Building Capacity in Healthcare by Re-examining Clinical Services in Paramedicine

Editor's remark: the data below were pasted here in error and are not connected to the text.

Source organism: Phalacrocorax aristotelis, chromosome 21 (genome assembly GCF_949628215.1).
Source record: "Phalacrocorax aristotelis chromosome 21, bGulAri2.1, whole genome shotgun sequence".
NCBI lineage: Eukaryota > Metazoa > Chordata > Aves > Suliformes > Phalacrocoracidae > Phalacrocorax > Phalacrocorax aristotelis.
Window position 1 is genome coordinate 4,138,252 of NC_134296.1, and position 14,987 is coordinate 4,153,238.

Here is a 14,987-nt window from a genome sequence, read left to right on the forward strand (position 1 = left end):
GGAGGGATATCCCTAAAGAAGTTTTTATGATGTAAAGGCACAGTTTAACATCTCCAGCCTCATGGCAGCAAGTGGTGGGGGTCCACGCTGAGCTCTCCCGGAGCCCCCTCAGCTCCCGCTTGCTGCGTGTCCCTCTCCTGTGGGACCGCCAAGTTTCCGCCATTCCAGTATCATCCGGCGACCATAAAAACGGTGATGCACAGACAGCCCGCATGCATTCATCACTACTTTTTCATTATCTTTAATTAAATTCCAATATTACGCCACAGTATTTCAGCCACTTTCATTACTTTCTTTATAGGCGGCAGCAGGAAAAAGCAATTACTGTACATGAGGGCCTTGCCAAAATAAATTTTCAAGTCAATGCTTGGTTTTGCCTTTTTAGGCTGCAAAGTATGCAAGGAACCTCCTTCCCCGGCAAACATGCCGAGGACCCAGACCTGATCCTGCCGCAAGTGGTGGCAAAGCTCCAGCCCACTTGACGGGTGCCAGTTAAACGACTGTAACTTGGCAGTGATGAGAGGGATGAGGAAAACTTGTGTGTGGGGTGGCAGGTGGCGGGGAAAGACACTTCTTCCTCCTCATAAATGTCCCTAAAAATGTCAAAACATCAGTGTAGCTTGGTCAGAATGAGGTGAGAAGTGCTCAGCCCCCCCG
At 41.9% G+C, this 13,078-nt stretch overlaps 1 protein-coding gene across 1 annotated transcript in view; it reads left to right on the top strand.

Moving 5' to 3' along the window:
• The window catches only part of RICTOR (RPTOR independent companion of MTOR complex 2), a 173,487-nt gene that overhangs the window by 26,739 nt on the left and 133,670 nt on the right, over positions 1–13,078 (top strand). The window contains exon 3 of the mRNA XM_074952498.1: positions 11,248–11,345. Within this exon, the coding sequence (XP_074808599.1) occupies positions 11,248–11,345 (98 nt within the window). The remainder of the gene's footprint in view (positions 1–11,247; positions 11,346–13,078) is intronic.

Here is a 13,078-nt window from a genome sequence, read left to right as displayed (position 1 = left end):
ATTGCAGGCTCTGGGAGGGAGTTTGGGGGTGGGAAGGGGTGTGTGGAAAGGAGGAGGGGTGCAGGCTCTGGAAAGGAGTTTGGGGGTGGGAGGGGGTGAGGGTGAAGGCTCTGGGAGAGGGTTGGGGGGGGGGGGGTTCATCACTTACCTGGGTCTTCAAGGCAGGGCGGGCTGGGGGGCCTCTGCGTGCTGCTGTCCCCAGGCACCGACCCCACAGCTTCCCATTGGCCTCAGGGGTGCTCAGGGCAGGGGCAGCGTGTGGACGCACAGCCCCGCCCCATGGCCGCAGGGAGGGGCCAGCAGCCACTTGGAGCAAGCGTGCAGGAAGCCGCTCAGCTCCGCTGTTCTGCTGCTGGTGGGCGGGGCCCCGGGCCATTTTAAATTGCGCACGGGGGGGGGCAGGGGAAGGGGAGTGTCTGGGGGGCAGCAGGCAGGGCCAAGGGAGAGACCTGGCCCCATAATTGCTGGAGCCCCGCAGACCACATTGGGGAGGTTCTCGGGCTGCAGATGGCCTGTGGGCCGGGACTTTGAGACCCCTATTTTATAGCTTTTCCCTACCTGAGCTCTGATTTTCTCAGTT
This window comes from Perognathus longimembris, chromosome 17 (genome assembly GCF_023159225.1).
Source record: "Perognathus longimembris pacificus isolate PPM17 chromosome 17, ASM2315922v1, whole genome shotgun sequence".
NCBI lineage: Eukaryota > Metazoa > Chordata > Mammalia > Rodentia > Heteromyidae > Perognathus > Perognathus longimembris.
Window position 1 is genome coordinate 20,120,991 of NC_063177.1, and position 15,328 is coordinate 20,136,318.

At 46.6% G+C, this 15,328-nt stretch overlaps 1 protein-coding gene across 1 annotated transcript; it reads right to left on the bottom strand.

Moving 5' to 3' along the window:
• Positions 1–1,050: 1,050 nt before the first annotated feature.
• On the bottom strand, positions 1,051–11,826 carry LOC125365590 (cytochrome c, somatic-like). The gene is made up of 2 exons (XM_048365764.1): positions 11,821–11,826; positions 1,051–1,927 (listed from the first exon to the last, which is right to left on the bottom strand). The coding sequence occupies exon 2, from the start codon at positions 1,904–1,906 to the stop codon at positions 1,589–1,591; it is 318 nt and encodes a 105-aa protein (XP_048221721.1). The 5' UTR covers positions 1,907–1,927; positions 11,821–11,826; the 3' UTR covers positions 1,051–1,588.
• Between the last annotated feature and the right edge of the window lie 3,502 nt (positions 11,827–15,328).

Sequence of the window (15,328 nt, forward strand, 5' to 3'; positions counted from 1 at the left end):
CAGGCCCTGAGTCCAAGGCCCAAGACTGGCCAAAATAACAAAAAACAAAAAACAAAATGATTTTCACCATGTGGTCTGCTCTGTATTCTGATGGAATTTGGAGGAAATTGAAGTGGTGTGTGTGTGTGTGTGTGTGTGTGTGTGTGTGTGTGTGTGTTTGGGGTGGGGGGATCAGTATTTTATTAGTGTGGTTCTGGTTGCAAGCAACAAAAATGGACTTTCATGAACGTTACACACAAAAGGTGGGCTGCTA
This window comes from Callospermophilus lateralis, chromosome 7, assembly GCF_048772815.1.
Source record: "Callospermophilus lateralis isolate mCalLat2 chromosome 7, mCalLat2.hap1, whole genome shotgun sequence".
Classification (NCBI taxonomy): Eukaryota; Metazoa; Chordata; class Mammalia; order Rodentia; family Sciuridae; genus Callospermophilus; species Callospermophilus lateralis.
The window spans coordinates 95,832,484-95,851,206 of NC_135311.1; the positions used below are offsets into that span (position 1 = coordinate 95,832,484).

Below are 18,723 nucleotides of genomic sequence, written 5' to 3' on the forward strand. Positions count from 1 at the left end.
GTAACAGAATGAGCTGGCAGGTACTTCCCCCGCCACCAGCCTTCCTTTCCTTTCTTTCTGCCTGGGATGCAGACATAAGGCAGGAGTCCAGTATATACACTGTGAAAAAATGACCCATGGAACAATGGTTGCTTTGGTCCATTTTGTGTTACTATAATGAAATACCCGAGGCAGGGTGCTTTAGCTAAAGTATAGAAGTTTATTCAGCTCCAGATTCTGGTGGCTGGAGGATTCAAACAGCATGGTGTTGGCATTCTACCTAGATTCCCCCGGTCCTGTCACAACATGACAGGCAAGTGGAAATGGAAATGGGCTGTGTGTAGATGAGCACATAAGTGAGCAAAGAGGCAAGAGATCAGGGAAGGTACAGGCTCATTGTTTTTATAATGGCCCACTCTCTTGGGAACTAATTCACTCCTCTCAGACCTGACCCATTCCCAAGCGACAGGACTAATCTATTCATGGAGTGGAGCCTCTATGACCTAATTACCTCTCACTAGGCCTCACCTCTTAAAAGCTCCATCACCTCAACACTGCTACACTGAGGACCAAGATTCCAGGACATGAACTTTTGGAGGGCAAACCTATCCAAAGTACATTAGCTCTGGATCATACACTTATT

<p><b>Objectives</b>: Emergency departments (ED) continue to be overburdened, leading to crowding and elevated risk of negative clinical outcomes. Extending clinical services to paramedics may support efforts to improve ED burdens by promoting health care access and capacity during times of patient crisis. The objective of this study was to identify the clinical course and most responsible diagnosis of patients transported by paramedic services to local EDs to then evaluate impact of various augmented 9-1-1/paramedic clinical service models on the need for additional ED services. <b>Methods</b>: A retrospective cohort and model-simulation based study. We retrieved clinical data from hospital records for a random selection of 3,000 patients who engaged 9-1-1/paramedic services and were transported to a regional ED to identify their clinical course (interventions, diagnostics) disposition and most responsible admitting/discharge diagnosis. We used this data to establish, simulate and test numerous paramedic service models on the need for ED services. <b>Results</b>: A random selection of 3,000 patients was reviewed across 3 hospitals. The majority were female (57.2%) with a mean age of 65 (SD = 21.3). The majority (<i>n</i> = 1954; 65.1%) were discharged directly from ED of which 3.6% (<i>n</i> = 108) received no intervention or diagnostic, 20.4% (<i>n</i> = 611) received only a diagnostic, 4.8% (<i>n</i> = 143) received only an intervention and 36.4% (<i>n</i> = 1092) received both an intervention and diagnostic. The proportion of nonadmitted patients rose to 82.2% and 77.2% when considering lower priority patients and age greater than 65, respectively. Patient types were identified based on frequency and association with discharge directly from ED. Twelve simulated augmented paramedic clinical service models are reported with estimated gains in the number of patients who may no longer require ED services ranging from 7.5% (<i>n</i> = 146) to 35.4% (<i>n</i> = 691). <b>Conclusions</b>: This study suggests a reduction in need for ED services may be achieved through innovative models of paramedic services at the time of crisis. Identifying and confirming patient types/events to target and clinical services to include in the model requires ongoing investigation. Future research will be needed to evaluate the accuracy and impact of the models presented. <b>Keywords</b>: Paramedic; EMS; Community Paramedicine; Healthcare Service Delivery; ED Crowding; primary care</p>